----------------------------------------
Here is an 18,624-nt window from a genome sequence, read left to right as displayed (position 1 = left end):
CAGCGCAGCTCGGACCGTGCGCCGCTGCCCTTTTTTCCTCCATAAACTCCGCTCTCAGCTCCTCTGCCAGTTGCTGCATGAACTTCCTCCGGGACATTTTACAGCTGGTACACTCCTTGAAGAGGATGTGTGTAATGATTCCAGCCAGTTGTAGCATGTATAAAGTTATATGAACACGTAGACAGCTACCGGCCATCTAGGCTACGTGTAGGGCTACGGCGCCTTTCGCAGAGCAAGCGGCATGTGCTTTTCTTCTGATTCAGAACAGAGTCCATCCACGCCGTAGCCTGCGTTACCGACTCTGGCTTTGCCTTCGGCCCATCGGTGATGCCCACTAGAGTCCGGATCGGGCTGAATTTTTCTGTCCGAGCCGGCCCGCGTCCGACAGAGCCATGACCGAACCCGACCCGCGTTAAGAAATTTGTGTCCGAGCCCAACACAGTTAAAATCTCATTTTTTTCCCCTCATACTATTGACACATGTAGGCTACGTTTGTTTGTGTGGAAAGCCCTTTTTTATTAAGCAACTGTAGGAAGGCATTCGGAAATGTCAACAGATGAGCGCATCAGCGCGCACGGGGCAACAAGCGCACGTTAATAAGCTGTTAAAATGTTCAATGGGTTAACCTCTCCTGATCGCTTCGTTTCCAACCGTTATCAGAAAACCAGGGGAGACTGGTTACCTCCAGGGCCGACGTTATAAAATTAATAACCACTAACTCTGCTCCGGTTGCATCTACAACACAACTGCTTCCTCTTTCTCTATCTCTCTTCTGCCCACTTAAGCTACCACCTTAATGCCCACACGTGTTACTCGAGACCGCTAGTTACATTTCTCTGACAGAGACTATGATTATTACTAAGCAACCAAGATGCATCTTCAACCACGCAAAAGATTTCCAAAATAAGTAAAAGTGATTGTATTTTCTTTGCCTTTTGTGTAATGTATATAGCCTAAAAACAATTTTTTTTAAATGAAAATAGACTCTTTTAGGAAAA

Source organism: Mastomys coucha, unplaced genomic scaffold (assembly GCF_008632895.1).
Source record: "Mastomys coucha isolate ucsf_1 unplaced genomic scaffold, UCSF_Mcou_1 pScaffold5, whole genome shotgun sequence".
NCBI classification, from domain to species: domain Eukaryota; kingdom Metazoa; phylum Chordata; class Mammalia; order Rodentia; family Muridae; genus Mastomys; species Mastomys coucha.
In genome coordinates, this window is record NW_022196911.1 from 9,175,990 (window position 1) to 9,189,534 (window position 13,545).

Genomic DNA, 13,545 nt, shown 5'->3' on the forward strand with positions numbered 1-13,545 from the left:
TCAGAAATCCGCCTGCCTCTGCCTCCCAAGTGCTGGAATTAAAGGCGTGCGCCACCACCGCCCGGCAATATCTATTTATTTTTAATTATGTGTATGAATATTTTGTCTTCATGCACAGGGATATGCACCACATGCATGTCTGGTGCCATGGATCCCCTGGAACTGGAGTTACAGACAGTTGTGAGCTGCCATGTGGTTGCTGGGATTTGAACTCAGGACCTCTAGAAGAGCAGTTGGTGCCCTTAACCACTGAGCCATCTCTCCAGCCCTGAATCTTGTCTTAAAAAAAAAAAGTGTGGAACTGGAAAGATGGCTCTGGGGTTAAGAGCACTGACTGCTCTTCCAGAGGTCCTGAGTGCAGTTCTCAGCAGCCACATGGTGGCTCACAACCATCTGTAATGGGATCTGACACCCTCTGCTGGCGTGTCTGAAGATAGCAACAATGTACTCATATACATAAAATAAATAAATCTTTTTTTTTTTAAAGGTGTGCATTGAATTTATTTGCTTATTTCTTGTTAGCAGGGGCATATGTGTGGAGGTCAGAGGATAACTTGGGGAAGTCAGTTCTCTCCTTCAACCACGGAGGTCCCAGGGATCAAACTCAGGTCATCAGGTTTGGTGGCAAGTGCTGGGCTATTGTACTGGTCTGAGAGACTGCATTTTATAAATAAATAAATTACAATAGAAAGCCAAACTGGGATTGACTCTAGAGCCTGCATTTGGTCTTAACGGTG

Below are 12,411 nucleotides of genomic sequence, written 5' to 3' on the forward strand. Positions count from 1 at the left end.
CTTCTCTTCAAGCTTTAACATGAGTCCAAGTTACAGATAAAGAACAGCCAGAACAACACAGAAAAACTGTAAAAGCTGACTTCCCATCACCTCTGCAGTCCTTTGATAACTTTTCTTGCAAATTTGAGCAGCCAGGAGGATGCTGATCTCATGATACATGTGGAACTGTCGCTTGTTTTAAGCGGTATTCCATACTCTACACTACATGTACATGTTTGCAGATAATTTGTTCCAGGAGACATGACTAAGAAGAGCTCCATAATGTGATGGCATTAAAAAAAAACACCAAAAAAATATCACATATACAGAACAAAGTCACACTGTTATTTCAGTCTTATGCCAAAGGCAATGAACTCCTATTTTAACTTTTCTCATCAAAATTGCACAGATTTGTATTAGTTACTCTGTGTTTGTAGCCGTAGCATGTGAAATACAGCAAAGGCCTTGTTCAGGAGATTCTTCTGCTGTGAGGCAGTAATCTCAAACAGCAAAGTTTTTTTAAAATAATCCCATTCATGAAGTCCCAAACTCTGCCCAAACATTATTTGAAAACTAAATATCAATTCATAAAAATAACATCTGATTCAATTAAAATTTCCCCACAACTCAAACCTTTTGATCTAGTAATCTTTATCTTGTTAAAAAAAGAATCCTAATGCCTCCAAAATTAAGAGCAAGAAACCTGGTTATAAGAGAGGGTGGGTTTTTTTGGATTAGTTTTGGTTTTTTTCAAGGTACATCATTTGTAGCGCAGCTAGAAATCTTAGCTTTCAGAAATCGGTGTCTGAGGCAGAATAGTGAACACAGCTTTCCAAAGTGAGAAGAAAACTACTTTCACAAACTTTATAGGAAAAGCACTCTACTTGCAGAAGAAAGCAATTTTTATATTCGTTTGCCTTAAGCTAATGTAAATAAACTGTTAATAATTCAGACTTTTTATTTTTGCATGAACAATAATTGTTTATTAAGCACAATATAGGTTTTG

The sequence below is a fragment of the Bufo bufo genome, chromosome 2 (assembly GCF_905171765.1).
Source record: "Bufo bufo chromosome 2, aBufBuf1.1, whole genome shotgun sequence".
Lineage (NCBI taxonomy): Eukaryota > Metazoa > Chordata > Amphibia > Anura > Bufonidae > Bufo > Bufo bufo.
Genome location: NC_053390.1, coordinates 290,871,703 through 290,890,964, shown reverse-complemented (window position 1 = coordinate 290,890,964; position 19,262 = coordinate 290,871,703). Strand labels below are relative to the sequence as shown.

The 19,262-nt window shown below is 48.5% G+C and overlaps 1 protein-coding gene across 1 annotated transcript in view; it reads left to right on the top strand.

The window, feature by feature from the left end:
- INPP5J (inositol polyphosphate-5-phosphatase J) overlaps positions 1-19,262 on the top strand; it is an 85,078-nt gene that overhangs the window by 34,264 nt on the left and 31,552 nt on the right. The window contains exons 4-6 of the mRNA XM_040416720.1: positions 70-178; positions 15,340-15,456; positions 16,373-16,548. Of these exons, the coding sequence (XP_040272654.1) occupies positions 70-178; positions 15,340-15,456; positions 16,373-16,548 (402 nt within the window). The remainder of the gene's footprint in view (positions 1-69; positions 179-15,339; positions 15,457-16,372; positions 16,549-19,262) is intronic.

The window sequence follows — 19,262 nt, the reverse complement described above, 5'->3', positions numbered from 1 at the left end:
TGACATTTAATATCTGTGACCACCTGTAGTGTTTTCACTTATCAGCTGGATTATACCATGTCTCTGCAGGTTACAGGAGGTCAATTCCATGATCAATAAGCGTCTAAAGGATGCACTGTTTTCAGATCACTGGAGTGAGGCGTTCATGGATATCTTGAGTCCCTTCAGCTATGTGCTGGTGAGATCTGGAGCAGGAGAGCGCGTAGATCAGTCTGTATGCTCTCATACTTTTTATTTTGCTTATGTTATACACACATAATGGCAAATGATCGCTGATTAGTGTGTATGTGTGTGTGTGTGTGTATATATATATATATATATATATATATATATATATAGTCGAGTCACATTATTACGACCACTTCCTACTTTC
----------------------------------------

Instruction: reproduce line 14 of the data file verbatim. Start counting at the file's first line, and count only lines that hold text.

Genome location: NC_053390.1, coordinates 290,871,703 through 290,890,964, shown reverse-complemented (window position 1 = coordinate 290,890,964; position 19,262 = coordinate 290,871,703). Strand labels below are relative to the sequence as shown.